Ducharme said he also is proud of the board’s ability to re-purpose old school facilities into usable things. For example, there was a building turned over to the municipality from the school district that turned into a “beautiful park and playground” that Ducharme said gets used by hundreds of children each month. Another building on Western Avenue was turned into an area that’s an ice rink in the winter and a sand volleyball court in the summer.

Edgerly said one of the town’s major hurdles involves the closing of the paper mill, which Edgerly called a “revenue shortfall all the way around.” He also said declining school enrollment has resulted in less revenue from the state. He said the selectmen need to “maintain running this town” until they can get past revenue shortfalls and not put the burden onto taxpayers.

Edgerly, who was once a school board member, said he wants to help maintain a good working relationship among the selectmen, the school board and school administration, and since he still has close ties to school board members and administrators, he can continue to help with that.

“It’s huge that the town and school district maintain a good relationship,” he said.

Edgerly said the selectmen have done a good job of trying to keep the tax rate down in his time, given the circumstances they’ve been under. He also said going from a town police department to being serviced by the Somerset County Sheriff’s Office has been a wise decision, saying Sheriff Dale Lancaster has done a good job there and is “an outstanding guy to work with.”

He also praised the way the town looks. Over the years and before his time as a selectman, Edgerly said, the town made some tough decisions to take down buildings and create parks. Overall, he said he’s pleased with the direction Madison has been headed in and thinks it help draw more people to town.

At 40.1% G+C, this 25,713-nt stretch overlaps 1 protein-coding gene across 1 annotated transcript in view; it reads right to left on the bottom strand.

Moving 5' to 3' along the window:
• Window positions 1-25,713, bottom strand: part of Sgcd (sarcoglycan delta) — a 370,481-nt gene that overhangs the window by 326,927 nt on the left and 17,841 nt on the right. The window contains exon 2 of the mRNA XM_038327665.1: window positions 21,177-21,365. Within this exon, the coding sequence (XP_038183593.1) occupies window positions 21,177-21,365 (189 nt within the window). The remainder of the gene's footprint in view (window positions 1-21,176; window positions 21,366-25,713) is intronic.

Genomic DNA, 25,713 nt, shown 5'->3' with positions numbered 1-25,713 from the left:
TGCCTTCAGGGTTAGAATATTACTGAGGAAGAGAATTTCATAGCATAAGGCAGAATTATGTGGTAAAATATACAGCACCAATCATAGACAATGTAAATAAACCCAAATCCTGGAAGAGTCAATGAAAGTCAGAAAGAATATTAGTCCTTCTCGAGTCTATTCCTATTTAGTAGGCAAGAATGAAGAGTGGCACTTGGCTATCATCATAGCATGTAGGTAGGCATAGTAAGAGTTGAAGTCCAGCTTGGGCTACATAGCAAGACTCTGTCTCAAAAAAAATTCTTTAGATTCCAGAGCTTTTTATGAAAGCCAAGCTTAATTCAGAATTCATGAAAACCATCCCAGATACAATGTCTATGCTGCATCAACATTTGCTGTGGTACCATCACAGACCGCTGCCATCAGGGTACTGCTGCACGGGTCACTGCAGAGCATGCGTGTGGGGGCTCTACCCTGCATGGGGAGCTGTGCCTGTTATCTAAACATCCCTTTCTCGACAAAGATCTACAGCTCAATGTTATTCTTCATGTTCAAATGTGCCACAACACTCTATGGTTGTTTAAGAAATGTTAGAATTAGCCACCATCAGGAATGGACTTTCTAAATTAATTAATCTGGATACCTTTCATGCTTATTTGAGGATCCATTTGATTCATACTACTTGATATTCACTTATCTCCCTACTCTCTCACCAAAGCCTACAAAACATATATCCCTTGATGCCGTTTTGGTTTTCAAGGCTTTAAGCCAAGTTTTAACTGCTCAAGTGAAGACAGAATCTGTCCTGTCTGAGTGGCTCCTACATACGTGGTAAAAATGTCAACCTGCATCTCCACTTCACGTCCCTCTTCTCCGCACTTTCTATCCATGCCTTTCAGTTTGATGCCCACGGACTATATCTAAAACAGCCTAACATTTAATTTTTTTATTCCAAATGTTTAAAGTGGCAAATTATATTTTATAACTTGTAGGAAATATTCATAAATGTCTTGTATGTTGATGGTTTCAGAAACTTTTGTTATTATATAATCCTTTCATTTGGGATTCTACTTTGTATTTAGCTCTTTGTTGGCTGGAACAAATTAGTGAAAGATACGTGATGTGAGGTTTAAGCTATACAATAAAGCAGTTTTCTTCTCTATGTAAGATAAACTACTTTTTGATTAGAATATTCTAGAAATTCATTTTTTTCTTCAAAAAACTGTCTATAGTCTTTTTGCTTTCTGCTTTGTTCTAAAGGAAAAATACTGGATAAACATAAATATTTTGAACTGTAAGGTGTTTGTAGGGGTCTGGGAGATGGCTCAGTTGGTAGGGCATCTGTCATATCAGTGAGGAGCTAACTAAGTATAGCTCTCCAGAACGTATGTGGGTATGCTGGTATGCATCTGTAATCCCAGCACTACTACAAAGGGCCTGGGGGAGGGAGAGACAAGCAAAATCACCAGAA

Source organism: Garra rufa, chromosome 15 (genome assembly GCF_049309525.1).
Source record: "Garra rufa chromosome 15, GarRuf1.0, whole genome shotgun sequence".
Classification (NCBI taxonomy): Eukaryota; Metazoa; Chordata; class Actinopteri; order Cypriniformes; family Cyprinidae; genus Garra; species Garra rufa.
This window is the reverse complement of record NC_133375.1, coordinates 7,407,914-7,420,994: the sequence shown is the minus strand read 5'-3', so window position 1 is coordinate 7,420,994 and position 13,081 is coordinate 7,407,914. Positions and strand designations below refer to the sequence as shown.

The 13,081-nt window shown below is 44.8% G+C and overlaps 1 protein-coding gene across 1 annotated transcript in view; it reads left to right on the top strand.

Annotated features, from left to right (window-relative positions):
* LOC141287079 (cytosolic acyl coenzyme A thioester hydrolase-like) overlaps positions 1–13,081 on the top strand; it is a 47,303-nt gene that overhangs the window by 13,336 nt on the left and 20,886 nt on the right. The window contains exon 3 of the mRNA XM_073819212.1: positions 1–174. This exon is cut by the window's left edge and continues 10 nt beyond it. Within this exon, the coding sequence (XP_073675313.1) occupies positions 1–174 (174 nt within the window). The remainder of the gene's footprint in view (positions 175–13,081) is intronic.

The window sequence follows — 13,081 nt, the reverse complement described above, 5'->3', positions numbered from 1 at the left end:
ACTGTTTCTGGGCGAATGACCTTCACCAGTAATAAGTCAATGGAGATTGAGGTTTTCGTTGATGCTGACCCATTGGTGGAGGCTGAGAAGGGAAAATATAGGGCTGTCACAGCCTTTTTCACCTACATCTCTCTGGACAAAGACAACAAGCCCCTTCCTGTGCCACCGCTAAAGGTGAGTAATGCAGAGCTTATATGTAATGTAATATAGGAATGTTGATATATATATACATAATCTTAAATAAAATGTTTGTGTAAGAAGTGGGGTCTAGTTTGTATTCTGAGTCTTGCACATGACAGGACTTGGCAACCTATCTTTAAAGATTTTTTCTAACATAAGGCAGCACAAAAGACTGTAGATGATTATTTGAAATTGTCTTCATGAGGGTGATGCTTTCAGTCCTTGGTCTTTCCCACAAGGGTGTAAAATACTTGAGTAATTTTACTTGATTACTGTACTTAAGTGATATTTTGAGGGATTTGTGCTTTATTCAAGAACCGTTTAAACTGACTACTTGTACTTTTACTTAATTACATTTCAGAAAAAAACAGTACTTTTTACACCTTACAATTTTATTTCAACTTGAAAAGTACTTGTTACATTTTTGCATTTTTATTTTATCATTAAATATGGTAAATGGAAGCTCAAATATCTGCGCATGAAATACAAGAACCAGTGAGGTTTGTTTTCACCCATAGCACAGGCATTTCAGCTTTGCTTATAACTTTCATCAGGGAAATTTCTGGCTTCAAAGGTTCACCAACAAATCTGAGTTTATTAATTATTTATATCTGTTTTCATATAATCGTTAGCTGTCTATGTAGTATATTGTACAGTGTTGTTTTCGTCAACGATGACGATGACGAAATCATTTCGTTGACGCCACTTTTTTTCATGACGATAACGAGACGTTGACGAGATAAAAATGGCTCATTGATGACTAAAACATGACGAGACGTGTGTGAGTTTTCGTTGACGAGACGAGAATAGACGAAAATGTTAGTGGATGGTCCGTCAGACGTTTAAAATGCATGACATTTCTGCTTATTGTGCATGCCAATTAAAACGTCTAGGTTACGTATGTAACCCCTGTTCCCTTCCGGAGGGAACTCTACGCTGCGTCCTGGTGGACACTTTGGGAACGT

Savage pointed towards the town’s contract with the Somerset County Sheriff’s Office for police coverage. When the town signed a contract with the Sheriff’s Office, it was for five deputies and 24-hour coverage. However, the town hasn’t been getting that level of coverage, and after hearing from residents about concerns over the cost of services, Savage, who had worked with the Madison Police Department for 10 years, said he wants to explore whether there are less expensive options.

Savage also said he’d like to partner with the school district more for services to help keep its costs down. He said the costs for snow plowing and lawn care maintenance are high for Madison schools, so he wants to see if it’s feasible to help offset costs by having other town agencies also provide maintenance. Doing this, he said, would be getting the town’s agencies to work together and not as separate entities, and could reduce costs.

Savage said he wants to keep looking for ways to keep the tax rate down for Madison residents, and that keeping taxes down was the only way to attract more businesses into Madison. He also he wants to get the towns people more involved, pointing to low numbers of attendees at Town Meeting.

“The more people involved is better,” he said.

Colin Ellis — 861-9253

[email protected]

Twitter: @colinoellis


This story was updated at 7:15 p.m. Friday, June 9, 2017, to correct two errors: John Ducharme is the vice chairman of Skowhegan Savings Bank board of directors, not a previous chairman; Madison mill appealed its tax valuation for 2016.